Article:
Harry: 'I was keeping the hot seat warm'

Southampton manager on way back to Portsmouth as Sir Clive's profile looks set to rise
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Let's get this straight. You want to appoint the manager who left you in the lurch in a huff 12 months ago and has since managed to get your great rivals relegated? Have you thought of taking a business management course Mr Mandaric?

Whatever the true story behind Milan Mandaric's change of mind about Harry Redknapp, the last time there was such a conversion a man called Saul was running up his camel miles on a business trip to Damascus. And, frankly, the original story takes a lot less faith to believe. But come next week Redknapp, the man who was being branded as a traitor by Portsmouth supporters only last year, is likely to be back in charge at Fratton Park.

Which is a surprise even given football's ability to make fact more extraordinary than fiction. But even in his leaving Southampton, Redknapp managed to have eyebrows raising. "I felt once I told chairman Rupert Lowe I wanted to speak to Portsmouth, I had burned my bridges at Southampton," he said yesterday, as if he hadn't left a few smoking ruins in his wake on his way to St Mary's.

"Once I've said that, I can't go back there. Their people wouldn't want me back at the club. I understand that." There may be a few fiery words spoken to go with the smouldering bridges if and when the two clubs come to discuss financial terms. But yesterday, Redknapp just seemed happy to be out of a job that has seemed less than ideal ever since the former England and Lions Rugby Union coach, Sir Clive Woodward, was appointed as the performance director in the summer. "I felt, to be honest, that I was only keeping the hot seat warm for somebody else," Redknapp said darkly, although he refused to elaborate whether Woodward was that "somebody".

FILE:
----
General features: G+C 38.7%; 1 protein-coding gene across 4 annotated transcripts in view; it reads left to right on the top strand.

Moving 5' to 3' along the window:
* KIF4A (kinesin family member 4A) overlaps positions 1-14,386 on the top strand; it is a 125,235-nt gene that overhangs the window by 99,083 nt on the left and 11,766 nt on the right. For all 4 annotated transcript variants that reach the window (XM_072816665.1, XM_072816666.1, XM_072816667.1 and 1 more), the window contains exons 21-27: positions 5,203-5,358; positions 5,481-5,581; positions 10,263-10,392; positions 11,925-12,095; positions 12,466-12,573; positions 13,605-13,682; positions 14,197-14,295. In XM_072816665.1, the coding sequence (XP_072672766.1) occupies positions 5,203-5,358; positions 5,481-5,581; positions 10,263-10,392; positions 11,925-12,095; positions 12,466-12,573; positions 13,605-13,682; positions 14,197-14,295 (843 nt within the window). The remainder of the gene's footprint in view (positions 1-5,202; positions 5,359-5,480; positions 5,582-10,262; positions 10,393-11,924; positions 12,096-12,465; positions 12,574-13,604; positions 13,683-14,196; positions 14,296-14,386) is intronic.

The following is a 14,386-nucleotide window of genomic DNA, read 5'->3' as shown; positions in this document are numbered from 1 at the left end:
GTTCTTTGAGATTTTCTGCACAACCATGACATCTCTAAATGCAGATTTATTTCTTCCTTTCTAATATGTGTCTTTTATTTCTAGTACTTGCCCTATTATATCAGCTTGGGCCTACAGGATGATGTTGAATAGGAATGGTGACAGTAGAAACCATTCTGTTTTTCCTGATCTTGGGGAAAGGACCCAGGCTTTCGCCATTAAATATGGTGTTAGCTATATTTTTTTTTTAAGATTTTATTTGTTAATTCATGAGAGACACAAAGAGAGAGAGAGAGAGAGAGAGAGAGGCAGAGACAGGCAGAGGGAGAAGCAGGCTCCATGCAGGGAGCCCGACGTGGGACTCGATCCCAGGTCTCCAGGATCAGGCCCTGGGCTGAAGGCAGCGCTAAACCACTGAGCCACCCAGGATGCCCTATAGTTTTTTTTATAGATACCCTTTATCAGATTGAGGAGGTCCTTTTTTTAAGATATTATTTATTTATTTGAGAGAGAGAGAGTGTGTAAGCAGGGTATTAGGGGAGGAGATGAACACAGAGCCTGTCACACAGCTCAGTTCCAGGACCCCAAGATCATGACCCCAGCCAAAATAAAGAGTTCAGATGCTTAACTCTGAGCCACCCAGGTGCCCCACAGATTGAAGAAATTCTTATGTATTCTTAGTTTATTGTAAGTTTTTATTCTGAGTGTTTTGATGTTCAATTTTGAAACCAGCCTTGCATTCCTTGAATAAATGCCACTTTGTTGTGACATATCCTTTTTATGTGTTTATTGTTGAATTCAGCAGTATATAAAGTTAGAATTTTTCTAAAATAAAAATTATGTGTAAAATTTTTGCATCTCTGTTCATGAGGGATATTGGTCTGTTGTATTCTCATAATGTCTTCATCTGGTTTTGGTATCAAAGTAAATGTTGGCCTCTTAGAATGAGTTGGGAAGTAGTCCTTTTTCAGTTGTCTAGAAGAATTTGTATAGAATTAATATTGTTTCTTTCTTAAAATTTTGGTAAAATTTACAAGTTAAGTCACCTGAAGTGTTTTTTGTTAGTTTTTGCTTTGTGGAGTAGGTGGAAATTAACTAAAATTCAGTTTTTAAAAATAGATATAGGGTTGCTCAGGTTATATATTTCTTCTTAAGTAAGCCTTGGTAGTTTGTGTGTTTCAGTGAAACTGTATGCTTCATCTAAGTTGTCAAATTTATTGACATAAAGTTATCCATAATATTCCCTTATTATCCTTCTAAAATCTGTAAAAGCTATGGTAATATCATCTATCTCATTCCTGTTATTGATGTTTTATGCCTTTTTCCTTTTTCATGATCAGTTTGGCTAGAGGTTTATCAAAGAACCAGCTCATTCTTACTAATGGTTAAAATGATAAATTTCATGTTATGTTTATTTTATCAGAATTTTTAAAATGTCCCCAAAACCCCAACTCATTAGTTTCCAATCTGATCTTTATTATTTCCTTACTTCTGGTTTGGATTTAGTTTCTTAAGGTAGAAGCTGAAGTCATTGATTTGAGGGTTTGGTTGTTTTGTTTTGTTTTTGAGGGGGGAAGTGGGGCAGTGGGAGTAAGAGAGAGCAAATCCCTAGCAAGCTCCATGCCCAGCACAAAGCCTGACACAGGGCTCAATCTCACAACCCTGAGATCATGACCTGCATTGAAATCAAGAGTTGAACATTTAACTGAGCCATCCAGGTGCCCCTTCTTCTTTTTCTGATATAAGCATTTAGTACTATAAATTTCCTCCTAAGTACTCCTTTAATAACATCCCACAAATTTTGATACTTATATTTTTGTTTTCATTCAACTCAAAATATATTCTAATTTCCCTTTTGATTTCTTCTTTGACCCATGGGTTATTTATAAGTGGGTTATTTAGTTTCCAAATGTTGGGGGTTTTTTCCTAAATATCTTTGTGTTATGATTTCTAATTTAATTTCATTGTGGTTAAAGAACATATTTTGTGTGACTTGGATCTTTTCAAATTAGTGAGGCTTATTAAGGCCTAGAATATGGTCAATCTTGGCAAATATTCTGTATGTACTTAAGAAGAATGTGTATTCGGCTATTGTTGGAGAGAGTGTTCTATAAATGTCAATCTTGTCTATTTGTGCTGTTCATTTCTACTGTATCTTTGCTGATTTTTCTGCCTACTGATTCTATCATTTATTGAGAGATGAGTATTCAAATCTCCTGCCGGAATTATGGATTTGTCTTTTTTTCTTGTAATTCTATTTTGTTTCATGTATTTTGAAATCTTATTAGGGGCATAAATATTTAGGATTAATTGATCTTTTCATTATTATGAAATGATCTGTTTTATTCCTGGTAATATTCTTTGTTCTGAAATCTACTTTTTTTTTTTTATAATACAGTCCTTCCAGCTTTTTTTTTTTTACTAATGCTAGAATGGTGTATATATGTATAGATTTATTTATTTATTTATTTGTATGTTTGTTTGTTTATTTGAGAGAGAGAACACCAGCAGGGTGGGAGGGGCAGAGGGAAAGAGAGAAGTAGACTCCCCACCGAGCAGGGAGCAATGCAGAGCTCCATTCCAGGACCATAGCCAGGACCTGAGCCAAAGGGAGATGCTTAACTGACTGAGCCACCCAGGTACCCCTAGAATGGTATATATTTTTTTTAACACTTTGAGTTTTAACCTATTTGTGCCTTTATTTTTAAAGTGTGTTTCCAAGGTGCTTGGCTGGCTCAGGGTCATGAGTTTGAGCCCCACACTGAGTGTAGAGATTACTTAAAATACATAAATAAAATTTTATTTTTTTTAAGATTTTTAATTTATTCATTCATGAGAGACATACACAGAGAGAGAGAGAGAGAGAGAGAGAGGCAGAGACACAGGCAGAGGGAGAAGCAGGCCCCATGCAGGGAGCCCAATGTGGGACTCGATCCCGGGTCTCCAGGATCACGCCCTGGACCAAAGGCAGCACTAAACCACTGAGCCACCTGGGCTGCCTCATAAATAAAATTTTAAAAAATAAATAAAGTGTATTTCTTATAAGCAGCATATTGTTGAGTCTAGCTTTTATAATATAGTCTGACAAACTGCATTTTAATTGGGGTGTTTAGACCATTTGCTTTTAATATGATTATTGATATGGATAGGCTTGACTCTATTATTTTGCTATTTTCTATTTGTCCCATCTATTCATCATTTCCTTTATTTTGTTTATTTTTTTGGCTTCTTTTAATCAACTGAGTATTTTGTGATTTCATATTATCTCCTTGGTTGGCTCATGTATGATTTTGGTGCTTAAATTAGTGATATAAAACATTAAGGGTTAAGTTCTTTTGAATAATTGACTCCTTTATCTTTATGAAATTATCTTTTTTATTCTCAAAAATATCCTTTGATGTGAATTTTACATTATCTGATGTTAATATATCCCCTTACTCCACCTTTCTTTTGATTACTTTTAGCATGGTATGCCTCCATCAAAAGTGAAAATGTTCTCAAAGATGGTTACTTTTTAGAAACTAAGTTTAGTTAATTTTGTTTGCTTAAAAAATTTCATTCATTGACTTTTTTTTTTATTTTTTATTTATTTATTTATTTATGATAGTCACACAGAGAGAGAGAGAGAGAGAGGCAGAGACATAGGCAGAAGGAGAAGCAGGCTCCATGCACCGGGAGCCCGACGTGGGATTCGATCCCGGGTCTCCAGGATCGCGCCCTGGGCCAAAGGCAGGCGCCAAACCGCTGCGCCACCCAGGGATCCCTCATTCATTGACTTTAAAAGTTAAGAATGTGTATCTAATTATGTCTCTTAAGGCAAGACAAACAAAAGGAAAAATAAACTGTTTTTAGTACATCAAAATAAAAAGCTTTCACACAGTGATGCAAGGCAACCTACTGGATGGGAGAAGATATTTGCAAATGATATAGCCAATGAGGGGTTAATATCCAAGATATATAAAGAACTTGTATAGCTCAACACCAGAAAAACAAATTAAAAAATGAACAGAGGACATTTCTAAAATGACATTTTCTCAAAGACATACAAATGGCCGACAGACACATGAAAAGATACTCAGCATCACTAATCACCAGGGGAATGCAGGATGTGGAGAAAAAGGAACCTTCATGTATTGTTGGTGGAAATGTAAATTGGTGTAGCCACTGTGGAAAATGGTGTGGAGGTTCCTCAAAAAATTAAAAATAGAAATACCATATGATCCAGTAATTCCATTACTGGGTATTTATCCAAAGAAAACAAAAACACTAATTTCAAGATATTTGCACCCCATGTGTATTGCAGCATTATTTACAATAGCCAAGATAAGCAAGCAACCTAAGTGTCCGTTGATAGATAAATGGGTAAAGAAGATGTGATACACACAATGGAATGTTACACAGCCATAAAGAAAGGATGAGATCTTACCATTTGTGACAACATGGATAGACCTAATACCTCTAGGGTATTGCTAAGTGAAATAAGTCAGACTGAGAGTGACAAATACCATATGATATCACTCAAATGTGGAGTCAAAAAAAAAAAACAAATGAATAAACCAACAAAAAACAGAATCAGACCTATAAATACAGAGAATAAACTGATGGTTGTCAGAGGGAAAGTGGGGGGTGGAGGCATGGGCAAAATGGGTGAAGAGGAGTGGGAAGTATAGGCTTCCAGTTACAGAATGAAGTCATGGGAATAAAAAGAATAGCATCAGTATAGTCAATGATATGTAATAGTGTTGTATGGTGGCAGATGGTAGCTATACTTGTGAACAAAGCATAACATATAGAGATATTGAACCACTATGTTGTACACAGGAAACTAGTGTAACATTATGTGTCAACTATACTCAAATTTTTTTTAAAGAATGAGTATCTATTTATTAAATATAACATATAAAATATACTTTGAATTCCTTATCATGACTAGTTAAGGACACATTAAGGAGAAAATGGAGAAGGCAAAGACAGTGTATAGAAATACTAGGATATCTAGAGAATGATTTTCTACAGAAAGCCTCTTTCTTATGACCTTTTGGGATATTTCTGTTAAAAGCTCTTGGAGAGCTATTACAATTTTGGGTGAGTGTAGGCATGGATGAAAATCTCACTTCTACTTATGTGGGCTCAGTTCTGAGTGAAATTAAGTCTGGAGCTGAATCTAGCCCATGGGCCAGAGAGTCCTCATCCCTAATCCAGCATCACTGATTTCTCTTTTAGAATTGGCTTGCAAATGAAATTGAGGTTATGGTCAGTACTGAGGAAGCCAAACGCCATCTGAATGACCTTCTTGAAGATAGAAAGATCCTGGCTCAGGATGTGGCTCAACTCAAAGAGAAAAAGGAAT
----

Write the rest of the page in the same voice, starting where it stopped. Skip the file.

So what kind of Portsmouth will Redknapp be returning to? Not the buccaneers he left for sure - many of the senior players have been allowed to leave the club in his absence and those remaining have managed only 11 goals in the Premiership this season - but not the bedraggled rabble that Alain Perrin was working with in his final weeks either.

At Liverpool last month, defeat might as well have been written on the shirts instead of the sponsors' name and the only wonder was the famous chimes were not reworded to "Give up Pompey, Pompey give up". Yesterday they were still inept, but at least the body language was a little better.

Lomana LuaLua worked hard and skilfully up front and there is potential in the midfield pairing of Salif Diao and Gary O'Neil, but the defence is a shambles that could have leaked more than it did. Jamie Ashdown made at least three saves that bordered on the heroic, but you do not get out of the relegation places when your goalkeeper is your best player. Stand by for Redknapp doing his best Del Boy impression in the January transfer window.

That is Harry's game, wheeling and dealing and encouraging Indian summers out of ageing internationals. It was also what brought about the original rift with Mandaric, the club's owner, who became concerned at the wage bill Redknapp's acquisitions were inflicting on Fratton Park.

"We had a fall-out," Redknapp said of Mandaric, "but I had a fantastic time there. It was the time of my life. Milan has shown a lot of courage to try and get me back there - but whether it comes off is another matter."

Whether the supporters will be as forgiving is also another matter and it was notable they did not chant Redknapp's name once at Old Trafford. He may welcome a return to Portsmouth; Fratton Park may not universally welcome him.